Amagi Pass (天城越え, Haruhiko Mimura, 1983)

There’s no statute of limitations on guilt an ageing policeman laments in Haruhiko Mimura’s adaptation of the Seicho Matsumoto mystery, Amagi Pass (天城越え, Amagi-Goe). Co-produced by Yoshitaro Nomura and co-scripted by Tai Kato, Amagi Pass arrives at the tail end of the box office dominance of the prestige whodunnit and like many of its kind hinges on events which took place during the war though in this case the effects are more psychological than literal, hinging on the implications of an age of violence and hyper masculinity coupled with sexual repression and a conservative culture. 

In a voiceover which doesn’t quite open the film, the hero, Kenzo (Mikijiro Hira / Yoichi Ito), as we will later realise him to be, likens himself to that of Kawabata’s Izu Dancer though as he explains he was not a student but the 14-year-old son of a blacksmith with worn out zori on his feet as he attempted to run away from home in the summer of 1940 only to turn back half-way through. In the present day, meanwhile, an elderly detective, Tajima (Tsunehiko Watase), now with a prominent limp, slowly makes his way through the modern world towards a print shop where he orders 300 copies of the case report on the murder of an itinerant labourer in Amagi Pass in June, 1940. A wandering geisha was later charged with the crime but as Tajima explains he does not believe that she was guilty and harbours regrets over his original investigation recognising his own inexperience in overseeing his first big case. 

As so often, the detective’s arrival is a call from the past, forcing Kenzo, now a middle-aged man, to reckon with the traumatic events of his youth. Earlier we had seen him in a doctor’s office where it is implied that something is poisoning him and needs to come out, his illness just as much of a reflection of his trauma as the policeman’s limp. Flashing back to 1940 we find him a young man confused, fatherless but perhaps looking for fatherly guidance from older men such as a strange pedlar he meets on the road who cheekily shows him illustrated pornography, or the wise uncle who eventually tricks him into buying dinner and then leaves. His problems are perhaps confounded by the fact that he lives in an age of hyper masculinity, the zenith of militarism in which other young men are feted with parades as they prepare to fight and die for their country in faraway lands. Yet Kenzo is only 14 in 1940 which means he will most likely be spared but also in a sense emasculated as a lonely boy remaining behind at home. 

He tells the wise man who later tricks him that he’s run away to find his brother who owns a print shop in the city because he hates his provincial life as a blacksmith, but later we realise that the cause is more his difficult relationship with his widowed mother (Kazuko Yoshiyuki) whom, he has recently discovered, is carrying on an affair with his uncle (Ichiro Ogura). Returning home after his roadside betrayal he watches them together from behind a screen, a scene echoed in his voyeuristic observation of the geisha, Hana (Yuko Tanaka), with the labourer plying her trade in order to survive. Described as odd and seemingly mute, the labourer is a figure of conflicted masculinity resented by the other men on the road but also now a symbolic father and object of sexual jealously for the increasingly Oedipal Kenzo whose youthful attraction to the beautiful geisha continues to mirror his complicated relationship with his mother as she tenderly tears up her headscarf to bandage his foot, sore from his ill-fitting zori, while alternately flirting with him.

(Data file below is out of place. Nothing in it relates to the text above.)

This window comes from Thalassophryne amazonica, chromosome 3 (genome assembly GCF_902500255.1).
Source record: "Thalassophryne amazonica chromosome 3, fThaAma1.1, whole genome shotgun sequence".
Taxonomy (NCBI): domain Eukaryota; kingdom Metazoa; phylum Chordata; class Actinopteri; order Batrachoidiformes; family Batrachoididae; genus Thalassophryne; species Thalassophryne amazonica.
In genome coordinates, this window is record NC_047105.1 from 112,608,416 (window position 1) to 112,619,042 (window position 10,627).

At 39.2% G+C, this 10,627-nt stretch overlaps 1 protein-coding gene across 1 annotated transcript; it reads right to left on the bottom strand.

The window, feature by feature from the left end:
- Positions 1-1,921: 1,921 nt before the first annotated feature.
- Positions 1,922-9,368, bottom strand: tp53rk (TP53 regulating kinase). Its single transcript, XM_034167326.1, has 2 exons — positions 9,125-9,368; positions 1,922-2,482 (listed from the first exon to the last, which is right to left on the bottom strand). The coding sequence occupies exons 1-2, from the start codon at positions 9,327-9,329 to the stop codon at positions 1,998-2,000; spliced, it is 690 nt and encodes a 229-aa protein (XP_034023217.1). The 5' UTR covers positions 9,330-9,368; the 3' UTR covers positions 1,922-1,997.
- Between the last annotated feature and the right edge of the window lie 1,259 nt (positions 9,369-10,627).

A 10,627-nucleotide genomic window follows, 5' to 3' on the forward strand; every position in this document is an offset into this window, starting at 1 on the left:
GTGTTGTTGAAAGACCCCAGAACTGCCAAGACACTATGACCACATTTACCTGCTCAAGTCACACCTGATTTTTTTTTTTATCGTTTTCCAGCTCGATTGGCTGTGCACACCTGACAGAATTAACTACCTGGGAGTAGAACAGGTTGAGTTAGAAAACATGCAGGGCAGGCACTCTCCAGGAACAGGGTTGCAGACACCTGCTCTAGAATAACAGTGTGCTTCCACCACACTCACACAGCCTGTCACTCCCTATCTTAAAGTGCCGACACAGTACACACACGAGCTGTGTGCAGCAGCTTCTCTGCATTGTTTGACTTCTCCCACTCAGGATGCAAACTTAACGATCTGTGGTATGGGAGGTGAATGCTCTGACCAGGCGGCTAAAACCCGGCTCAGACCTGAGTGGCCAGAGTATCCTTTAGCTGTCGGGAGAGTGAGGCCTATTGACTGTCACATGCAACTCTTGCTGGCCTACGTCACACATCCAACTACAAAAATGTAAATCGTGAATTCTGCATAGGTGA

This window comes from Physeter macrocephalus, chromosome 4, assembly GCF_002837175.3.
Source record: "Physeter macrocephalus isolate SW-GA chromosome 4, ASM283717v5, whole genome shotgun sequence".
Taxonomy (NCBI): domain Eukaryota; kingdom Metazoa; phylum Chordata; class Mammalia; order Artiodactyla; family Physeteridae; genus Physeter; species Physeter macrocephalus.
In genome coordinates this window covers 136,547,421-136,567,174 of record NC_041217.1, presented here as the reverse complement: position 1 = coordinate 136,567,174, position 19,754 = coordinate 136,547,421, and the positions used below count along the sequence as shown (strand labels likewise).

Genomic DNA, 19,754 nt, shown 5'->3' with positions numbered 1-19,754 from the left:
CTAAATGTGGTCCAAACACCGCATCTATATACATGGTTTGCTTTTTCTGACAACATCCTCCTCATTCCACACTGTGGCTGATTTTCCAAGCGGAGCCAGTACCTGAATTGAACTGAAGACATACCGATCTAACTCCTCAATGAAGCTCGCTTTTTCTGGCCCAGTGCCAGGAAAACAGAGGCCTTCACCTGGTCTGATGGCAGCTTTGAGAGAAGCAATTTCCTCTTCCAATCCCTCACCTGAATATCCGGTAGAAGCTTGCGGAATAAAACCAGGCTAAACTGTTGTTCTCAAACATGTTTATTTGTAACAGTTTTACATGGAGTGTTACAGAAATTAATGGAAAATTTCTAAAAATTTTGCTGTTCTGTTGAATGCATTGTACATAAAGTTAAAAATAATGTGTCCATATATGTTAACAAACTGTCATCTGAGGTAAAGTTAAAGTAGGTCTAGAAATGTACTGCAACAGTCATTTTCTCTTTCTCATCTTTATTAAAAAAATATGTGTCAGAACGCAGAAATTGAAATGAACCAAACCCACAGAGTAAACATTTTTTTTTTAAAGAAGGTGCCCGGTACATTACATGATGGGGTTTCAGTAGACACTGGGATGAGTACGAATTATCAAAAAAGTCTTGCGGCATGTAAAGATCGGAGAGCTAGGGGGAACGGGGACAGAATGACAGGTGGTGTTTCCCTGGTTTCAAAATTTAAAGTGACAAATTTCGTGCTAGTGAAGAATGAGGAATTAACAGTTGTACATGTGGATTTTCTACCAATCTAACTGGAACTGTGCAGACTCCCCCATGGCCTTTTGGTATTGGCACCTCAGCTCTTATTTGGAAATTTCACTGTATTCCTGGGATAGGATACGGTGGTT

Yet his guilt towards her isn’t only in his attraction but in its role in what happened to her next even as she, we can see, protects him, their final parting glance a mix of frustrated maternity and longing that has apparently informed the rest of Kenzo’s life in ways we can never quite grasp. Amagi Pass for him is a barrier between youth and age, one which he has long since crossed while also in a sense forever trapped in the tunnel looking back over his shoulder towards Hana and the labourer now on another side of an unbreachable divide. The policeman comes like messenger from another time, incongruously wandering through a very different Japan just as the bikers in the film’s post-credit sequence speed through the pass, looking to provide closure and perhaps a healing while assuaging his own guilt but finding only accommodation with rather than a cure for the traumatic past. 


Original trailer (no subtitles)

Neither Seicho Matsumoto’s original novel or the film adaptation are directly related to the well-known Sayuri Ishikawa song of the same name released three years later though the lyrics are strangely apt.